Theresa
Fri, 03/27/2020 - 5:12pm

Agree 100%!! Our Petoskey schools are in limbo whist the so called educators figure it out. Any wonder our children are below average for the country and world wide. It is not due to lack of money so they cannot use that as an excuse!!!

Bridget
Sat, 03/28/2020 - 11:56pm

Don't blame the teachers for this Theresa. As an educator, we are stuck here in limbo too. We've been begging to see our students and CAN'T. If you think you're so much better, then homeschool.

Anonymous
Wed, 04/01/2020 - 1:46pm

Everyone thinks this mess is so easy to solve. The truth is that we all failed ourselves and continue to do so with misplaced priorities and no back up plans. It's always thoughts and prayers. Everyone needs to grow up. Everyone needs to take responsibility.

Anonymous
Thu, 03/26/2020 - 11:04am

For K-5, there's a free online website being used by Michigan schools called BrainVentures (https://cdc.engin.umich.edu/daily-brain-venture/). It's something to do for your kids when they're at home everyday and is both fun and educational. (Or at least keeps them busy and learning.)

JPK
Thu, 03/26/2020 - 6:00pm

Our School district is conducting on line learner so our teachers ARE working. No one is getting paid twice if they are working. Also, the funds used currently to pay the teachers is coming from the government assistance released to schools,... That is where ours is coming from.

Anonymous
Thu, 03/26/2020 - 6:38pm

Please take into consideration the high rate of split families that must still follow court orders for summer custody. I for one need to bring my son across the country for over a month to visit his mother, how will this work if he has to make up time, I will not drop thousands in legal fees to explain this in court.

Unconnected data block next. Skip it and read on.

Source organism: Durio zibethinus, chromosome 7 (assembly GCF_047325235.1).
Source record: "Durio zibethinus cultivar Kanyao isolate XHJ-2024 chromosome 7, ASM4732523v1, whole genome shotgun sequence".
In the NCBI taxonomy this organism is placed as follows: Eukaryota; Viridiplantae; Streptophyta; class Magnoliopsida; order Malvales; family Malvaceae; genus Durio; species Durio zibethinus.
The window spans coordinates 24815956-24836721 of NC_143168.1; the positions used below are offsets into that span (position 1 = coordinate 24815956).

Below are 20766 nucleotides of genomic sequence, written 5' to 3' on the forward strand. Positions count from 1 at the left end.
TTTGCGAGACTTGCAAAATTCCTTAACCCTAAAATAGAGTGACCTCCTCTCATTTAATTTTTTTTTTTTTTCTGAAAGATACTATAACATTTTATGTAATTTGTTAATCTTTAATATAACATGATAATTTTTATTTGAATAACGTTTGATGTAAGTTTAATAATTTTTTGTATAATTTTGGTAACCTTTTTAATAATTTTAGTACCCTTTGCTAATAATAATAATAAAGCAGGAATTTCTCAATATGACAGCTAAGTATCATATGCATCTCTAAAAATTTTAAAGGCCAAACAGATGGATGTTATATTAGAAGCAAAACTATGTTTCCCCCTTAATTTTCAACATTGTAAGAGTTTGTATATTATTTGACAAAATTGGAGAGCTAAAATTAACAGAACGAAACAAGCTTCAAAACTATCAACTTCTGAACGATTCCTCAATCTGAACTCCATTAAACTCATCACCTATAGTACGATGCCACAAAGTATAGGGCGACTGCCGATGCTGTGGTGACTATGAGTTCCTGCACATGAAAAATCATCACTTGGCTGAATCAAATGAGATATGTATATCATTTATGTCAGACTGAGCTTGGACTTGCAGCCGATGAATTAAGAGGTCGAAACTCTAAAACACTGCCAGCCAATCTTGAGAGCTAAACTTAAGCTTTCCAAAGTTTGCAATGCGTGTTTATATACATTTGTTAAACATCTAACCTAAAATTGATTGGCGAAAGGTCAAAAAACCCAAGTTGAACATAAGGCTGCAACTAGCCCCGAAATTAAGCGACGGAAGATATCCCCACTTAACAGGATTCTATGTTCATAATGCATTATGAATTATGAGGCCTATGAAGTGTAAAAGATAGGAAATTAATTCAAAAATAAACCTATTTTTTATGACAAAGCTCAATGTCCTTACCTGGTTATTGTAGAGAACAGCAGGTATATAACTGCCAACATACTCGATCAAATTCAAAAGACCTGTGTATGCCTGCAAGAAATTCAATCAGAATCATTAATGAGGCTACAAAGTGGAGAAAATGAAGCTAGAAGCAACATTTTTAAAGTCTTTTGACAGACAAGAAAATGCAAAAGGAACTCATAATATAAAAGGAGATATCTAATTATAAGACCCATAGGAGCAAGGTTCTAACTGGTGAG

Linda
Thu, 03/26/2020 - 7:40pm

Kansas did not cancel school. They closed IN PERSON school. They are delivering instruction through other means.

Theresa
Fri, 03/27/2020 - 5:10pm

Because they were smart and organized thus had a plan!!!!

middle of the mit
Fri, 04/03/2020 - 1:42am

let me guess,,,, the Brownback experiment?

Oh wait! They excavated their republican legislators. And those remained republican changed parties.

Anonymous
Thu, 03/26/2020 - 7:48pm

Will they address the massive crunch they have out on private schools? This administration has already expressed its disdain for private schools. The order has drastically effected private school operations. Not to mention the statewide shutdown effecting the parents who do work to pay tuition and now cannot.

Theresa
Fri, 03/27/2020 - 5:03pm

They should have had a plan in place before a disaster! To fail to plan is to plan to fail! Unfortunate for the children. All of them should be having instruction via web based during this time being that the teachers are being paid.

Bridget
Sat, 03/28/2020 - 11:59pm